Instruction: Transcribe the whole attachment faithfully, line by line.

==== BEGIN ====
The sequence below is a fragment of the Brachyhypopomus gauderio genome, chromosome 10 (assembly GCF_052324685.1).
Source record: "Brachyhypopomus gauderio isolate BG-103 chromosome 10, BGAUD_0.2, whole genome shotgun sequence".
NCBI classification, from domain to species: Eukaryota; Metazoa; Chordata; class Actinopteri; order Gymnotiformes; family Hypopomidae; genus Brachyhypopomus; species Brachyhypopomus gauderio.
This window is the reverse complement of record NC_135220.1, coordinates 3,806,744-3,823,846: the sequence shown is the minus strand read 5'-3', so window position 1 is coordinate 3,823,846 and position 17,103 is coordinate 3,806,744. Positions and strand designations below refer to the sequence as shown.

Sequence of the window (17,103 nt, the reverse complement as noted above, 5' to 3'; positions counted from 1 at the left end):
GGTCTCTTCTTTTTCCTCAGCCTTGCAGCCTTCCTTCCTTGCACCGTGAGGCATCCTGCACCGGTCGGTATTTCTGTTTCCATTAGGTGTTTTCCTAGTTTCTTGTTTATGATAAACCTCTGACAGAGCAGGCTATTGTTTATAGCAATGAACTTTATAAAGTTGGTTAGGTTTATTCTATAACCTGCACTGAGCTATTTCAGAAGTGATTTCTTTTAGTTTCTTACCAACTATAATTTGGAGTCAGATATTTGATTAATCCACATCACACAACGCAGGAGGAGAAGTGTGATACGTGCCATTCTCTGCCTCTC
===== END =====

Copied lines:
The sequence below is a fragment of the Brachyhypopomus gauderio genome, chromosome 10 (assembly GCF_052324685.1).
Source record: "Brachyhypopomus gauderio isolate BG-103 chromosome 10, BGAUD_0.2, whole genome shotgun sequence".
NCBI classification, from domain to species: Eukaryota; Metazoa; Chordata; class Actinopteri; order Gymnotiformes; family Hypopomidae; genus Brachyhypopomus; species Brachyhypopomus gauderio.
This window is the reverse complement of record NC_135220.1, coordinates 3,806,744-3,823,846: the sequence shown is the minus strand read 5'-3', so window position 1 is coordinate 3,823,846 and position 17,103 is coordinate 3,806,744. Positions and strand designations below refer to the sequence as shown.

Sequence of the window (17,103 nt, the reverse complement as noted above, 5' to 3'; positions counted from 1 at the left end):
GGTCTCTTCTTTTTCCTCAGCCTTGCAGCCTTCCTTCCTTGCACCGTGAGGCATCCTGCACCGGTCGGTATTTCTGTTTCCATTAGGTGTTTTCCTAGTTTCTTGTTTATGATAAACCTCTGACAGAGCAGGCTATTGTTTATAGCAATGAACTTTATAAAGTTGGTTAGGTTTATTCTATAACCTGCACTGAGCTATTTCAGAAGTGATTTCTTTTAGTTTCTTACCAACTATAATTTGGAGTCAGATATTTGATTAATCCACATCACACAACGCAGGAGGAGAAGTGTGATACGTGCCATTCTCTGCCTCTC